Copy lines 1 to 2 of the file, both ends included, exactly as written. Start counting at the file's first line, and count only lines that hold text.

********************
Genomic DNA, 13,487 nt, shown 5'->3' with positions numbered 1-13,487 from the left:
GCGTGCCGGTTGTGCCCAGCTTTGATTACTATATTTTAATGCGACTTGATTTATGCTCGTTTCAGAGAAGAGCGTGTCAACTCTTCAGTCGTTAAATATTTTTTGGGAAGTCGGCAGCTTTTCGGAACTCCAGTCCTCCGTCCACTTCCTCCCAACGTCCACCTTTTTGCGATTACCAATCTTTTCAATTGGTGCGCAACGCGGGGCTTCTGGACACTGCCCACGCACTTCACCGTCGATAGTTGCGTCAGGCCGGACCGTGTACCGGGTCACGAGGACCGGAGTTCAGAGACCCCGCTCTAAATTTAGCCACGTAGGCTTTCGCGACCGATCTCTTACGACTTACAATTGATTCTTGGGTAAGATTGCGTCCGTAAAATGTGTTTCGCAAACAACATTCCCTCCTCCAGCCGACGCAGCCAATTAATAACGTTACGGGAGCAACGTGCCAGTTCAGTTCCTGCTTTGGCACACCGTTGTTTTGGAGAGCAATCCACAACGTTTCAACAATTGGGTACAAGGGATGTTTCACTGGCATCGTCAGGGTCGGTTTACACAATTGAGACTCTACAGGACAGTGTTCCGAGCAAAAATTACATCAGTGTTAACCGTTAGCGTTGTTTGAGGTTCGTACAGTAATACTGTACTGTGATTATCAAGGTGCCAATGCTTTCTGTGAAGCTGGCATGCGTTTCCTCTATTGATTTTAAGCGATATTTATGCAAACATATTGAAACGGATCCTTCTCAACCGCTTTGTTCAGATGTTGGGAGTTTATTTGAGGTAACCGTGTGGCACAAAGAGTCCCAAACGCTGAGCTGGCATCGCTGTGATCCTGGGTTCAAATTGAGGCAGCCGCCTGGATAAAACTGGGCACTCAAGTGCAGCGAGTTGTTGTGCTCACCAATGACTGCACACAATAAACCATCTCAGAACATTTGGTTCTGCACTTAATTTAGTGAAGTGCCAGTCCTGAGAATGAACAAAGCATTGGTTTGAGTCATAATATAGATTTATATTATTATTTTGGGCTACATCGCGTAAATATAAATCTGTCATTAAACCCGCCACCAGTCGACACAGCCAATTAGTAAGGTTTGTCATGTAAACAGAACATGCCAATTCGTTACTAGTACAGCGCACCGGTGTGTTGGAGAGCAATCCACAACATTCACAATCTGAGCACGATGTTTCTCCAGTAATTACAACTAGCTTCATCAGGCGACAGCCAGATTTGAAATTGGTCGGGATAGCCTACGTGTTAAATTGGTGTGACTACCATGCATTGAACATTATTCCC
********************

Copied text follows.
Genomic DNA, 13,487 nt, shown 5'->3' with positions numbered 1-13,487 from the left:
GCGTGCCGGTTGTGCCCAGCTTTGATTACTATATTTTAATGCGACTTGATTTATGCTCGTTTCAGAGAAGAGCGTGTCAACTCTTCAGTCGTTAAATATTTTTTGGGAAGTCGGCAGCTTTTCGGAACTCCAGTCCTCCGTCCACTTCCTCCCAACGTCCACCTTTTTGCGATTACCAATCTTTTCAATTGGTGCGCAACGCGGGGCTTCTGGACACTGCCCACGCACTTCACCGTCGATAGTTGCGTCAGGCCGGACCGTGTACCGGGTCACGAGGACCGGAGTTCAGAGACCCCGCTCTAAATTTAGCCACGTAGGCTTTCGCGACCGATCTCTTACGACTTACAATTGATTCTTGGGTAAGATTGCGTCCGTAAAATGTGTTTCGCAAACAACATTCCCTCCTCCAGCCGACGCAGCCAATTAATAACGTTACGGGAGCAACGTGCCAGTTCAGTTCCTGCTTTGGCACACCGTTGTTTTGGAGAGCAATCCACAACGTTTCAACAATTGGGTACAAGGGATGTTTCACTGGCATCGTCAGGGTCGGTTTACACAATTGAGACTCTACAGGACAGTGTTCCGAGCAAAAATTACATCAGTGTTAACCGTTAGCGTTGTTTGAGGTTCGTACAGTAATACTGTACTGTGATTATCAAGGTGCCAATGCTTTCTGTGAAGCTGGCATGCGTTTCCTCTATTGATTTTAAGCGATATTTATGCAAACATATTGAAACGGATCCTTCTCAACCGCTTTGTTCAGATGTTGGGAGTTTATTTGAGGTAACCGTGTGGCACAAAGAGTCCCAAACGCTGAGCTGGCATCGCTGTGATCCTGGGTTCAAATTGAGGCAGCCGCCTGGATAAAACTGGGCACTCAAGTGCAGCGAGTTGTTGTGCTCACCAATGACTGCACACAATAAACCATCTCAGAACATTTGGTTCTGCACTTAATTTAGTGAAGTGCCAGTCCTGAGAATGAACAAAGCATTGGTTTGAGTCATAATATAGATTTATATTATTATTTTGGGCTACATCGCGTAAATATAAATCTGTCATTAAACCCGCCACCAGTCGACACAGCCAATTAGTAAGGTTTGTCATGTAAACAGAACATGCCAATTCGTTACTAGTACAGCGCACCGGTGTGTTGGAGAGCAATCCACAACATTCACAATCTGAGCACGATGTTTCTCCAGTAATTACAACTAGCTTCATCAGGCGACAGCCAGATTTGAAATTGGTCGGGATAGCCTACGTGTTAAATTGGTGTGACTACCATGCATTGAACATTATTCCC